• (4/5)
    Love and war have certain things in common. Each takes us out of our comfort zone. Both can be dangerous. Both can cause us do things we would not otherwise do.And so we have the situation in “Simon the Fiddler,” the new novel from Paulette Jiles. Simon Boudin, a young introvert who wants only to play his fiddle and learn the secret he believes every song contains, manages to avoid conscription until the very end of the War Between the States, when he is forced into a Confederate uniform. His fiddle at least spares him from most front-line duty, and he is placed in an army band with a few other musicians.The end of the war doesn't mean the end of danger for Simon, for by then he is in Texas, now mostly under military control while he and his mates lack proper discharge papers. Their instruments give them opportunities to make a little money, but also make it more difficult for them to stay under the radar.So why not leave Texas and head for someplace safer? Because that's where Doris Dillon is. She is a pretty Irish immigrant pledged to serve the family of an army officer for a few years. That officer is a cruel man who has eyes for Doris himself, at least when his wife isn't around.Simon has never met Doris, but he sees her at one of his performances, where he plays an Irish song for her. The pair carry on a secret correspondence, while he pursues her and tries to find a way to rescue her and then get her to marry him. Toward the latter end, he buys some property along the Red River, sight unseen. Why would a fiddler want to become a rancher? Because he believes land might be more of an enticement to this Irish girl than a fiddle. But he doesn't really know this Irish girl.You may think you know how this is going to end, but Jiles will surprise you. This is a beautifully written, beautifully structured novel that explores new territory in that old story about love and war.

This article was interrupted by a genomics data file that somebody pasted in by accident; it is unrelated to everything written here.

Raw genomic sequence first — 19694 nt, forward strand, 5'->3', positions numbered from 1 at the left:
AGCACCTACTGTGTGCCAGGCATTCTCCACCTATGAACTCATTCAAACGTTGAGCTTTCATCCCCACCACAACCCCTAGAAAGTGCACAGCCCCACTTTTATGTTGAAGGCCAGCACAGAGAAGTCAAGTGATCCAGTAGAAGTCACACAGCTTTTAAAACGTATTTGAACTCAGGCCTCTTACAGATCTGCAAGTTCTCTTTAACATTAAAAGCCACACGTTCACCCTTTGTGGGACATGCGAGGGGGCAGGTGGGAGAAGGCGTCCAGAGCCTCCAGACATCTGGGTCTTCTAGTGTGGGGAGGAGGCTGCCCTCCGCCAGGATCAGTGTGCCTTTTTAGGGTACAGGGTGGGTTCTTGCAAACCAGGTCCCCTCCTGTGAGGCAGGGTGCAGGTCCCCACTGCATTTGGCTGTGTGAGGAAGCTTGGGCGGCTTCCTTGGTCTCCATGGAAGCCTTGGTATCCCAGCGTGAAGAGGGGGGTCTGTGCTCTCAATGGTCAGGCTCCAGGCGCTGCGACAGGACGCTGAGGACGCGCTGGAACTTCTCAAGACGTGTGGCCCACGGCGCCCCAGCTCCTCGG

• (4/5)
    Once again, Paulette Giles has captured the grittiness, eccentricities and larger than life characters of the Old West. Beginning as the Civil War draws to a close, this novel follows Simon the Fiddler and his band of misfit friends as they struggle to survive and find Simon’s love interest. Slower in pace than some of Jiles’ other novels, this should still be a hit with her fans.
  • (4/5)